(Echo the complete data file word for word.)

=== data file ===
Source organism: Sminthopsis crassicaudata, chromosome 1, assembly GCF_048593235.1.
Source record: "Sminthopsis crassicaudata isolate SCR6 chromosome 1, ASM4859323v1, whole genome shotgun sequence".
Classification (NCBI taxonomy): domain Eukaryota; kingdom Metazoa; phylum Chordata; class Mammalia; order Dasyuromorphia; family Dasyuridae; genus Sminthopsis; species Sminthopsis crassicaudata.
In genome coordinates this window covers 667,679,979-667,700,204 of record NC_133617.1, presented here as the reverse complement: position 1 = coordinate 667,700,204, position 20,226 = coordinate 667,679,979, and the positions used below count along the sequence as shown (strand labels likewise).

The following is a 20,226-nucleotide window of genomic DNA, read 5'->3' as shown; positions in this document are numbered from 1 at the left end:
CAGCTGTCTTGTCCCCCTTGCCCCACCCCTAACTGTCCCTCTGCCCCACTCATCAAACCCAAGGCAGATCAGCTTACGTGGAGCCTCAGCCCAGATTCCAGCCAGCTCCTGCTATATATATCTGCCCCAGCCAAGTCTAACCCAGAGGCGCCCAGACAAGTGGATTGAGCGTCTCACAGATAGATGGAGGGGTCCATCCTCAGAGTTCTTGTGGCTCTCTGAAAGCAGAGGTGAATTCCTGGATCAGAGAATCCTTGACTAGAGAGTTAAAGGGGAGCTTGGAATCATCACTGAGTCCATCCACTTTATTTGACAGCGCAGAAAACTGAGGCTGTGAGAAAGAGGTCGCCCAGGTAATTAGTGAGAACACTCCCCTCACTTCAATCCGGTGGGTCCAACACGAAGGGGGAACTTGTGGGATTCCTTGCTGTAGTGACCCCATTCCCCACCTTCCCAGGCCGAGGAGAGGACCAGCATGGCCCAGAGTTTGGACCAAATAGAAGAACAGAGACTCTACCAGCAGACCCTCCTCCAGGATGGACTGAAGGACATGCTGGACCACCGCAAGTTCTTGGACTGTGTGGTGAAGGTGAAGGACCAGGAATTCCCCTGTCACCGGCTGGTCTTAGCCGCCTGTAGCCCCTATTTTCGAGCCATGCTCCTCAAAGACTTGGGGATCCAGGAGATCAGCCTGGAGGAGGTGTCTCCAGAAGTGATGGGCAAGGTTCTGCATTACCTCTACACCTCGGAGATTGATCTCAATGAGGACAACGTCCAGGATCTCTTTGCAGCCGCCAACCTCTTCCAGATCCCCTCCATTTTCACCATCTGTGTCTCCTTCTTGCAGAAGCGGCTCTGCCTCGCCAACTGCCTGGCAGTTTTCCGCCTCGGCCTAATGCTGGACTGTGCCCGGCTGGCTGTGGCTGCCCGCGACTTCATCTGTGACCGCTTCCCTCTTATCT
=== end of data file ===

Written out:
Source organism: Sminthopsis crassicaudata, chromosome 1, assembly GCF_048593235.1.
Source record: "Sminthopsis crassicaudata isolate SCR6 chromosome 1, ASM4859323v1, whole genome shotgun sequence".
Classification (NCBI taxonomy): domain Eukaryota; kingdom Metazoa; phylum Chordata; class Mammalia; order Dasyuromorphia; family Dasyuridae; genus Sminthopsis; species Sminthopsis crassicaudata.
In genome coordinates this window covers 667,679,979-667,700,204 of record NC_133617.1, presented here as the reverse complement: position 1 = coordinate 667,700,204, position 20,226 = coordinate 667,679,979, and the positions used below count along the sequence as shown (strand labels likewise).

The following is a 20,226-nucleotide window of genomic DNA, read 5'->3' as shown; positions in this document are numbered from 1 at the left end:
CAGCTGTCTTGTCCCCCTTGCCCCACCCCTAACTGTCCCTCTGCCCCACTCATCAAACCCAAGGCAGATCAGCTTACGTGGAGCCTCAGCCCAGATTCCAGCCAGCTCCTGCTATATATATCTGCCCCAGCCAAGTCTAACCCAGAGGCGCCCAGACAAGTGGATTGAGCGTCTCACAGATAGATGGAGGGGTCCATCCTCAGAGTTCTTGTGGCTCTCTGAAAGCAGAGGTGAATTCCTGGATCAGAGAATCCTTGACTAGAGAGTTAAAGGGGAGCTTGGAATCATCACTGAGTCCATCCACTTTATTTGACAGCGCAGAAAACTGAGGCTGTGAGAAAGAGGTCGCCCAGGTAATTAGTGAGAACACTCCCCTCACTTCAATCCGGTGGGTCCAACACGAAGGGGGAACTTGTGGGATTCCTTGCTGTAGTGACCCCATTCCCCACCTTCCCAGGCCGAGGAGAGGACCAGCATGGCCCAGAGTTTGGACCAAATAGAAGAACAGAGACTCTACCAGCAGACCCTCCTCCAGGATGGACTGAAGGACATGCTGGACCACCGCAAGTTCTTGGACTGTGTGGTGAAGGTGAAGGACCAGGAATTCCCCTGTCACCGGCTGGTCTTAGCCGCCTGTAGCCCCTATTTTCGAGCCATGCTCCTCAAAGACTTGGGGATCCAGGAGATCAGCCTGGAGGAGGTGTCTCCAGAAGTGATGGGCAAGGTTCTGCATTACCTCTACACCTCGGAGATTGATCTCAATGAGGACAACGTCCAGGATCTCTTTGCAGCCGCCAACCTCTTCCAGATCCCCTCCATTTTCACCATCTGTGTCTCCTTCTTGCAGAAGCGGCTCTGCCTCGCCAACTGCCTGGCAGTTTTCCGCCTCGGCCTAATGCTGGACTGTGCCCGGCTGGCTGTGGCTGCCCGCGACTTCATCTGTGACCGCTTCCCTCTTATCT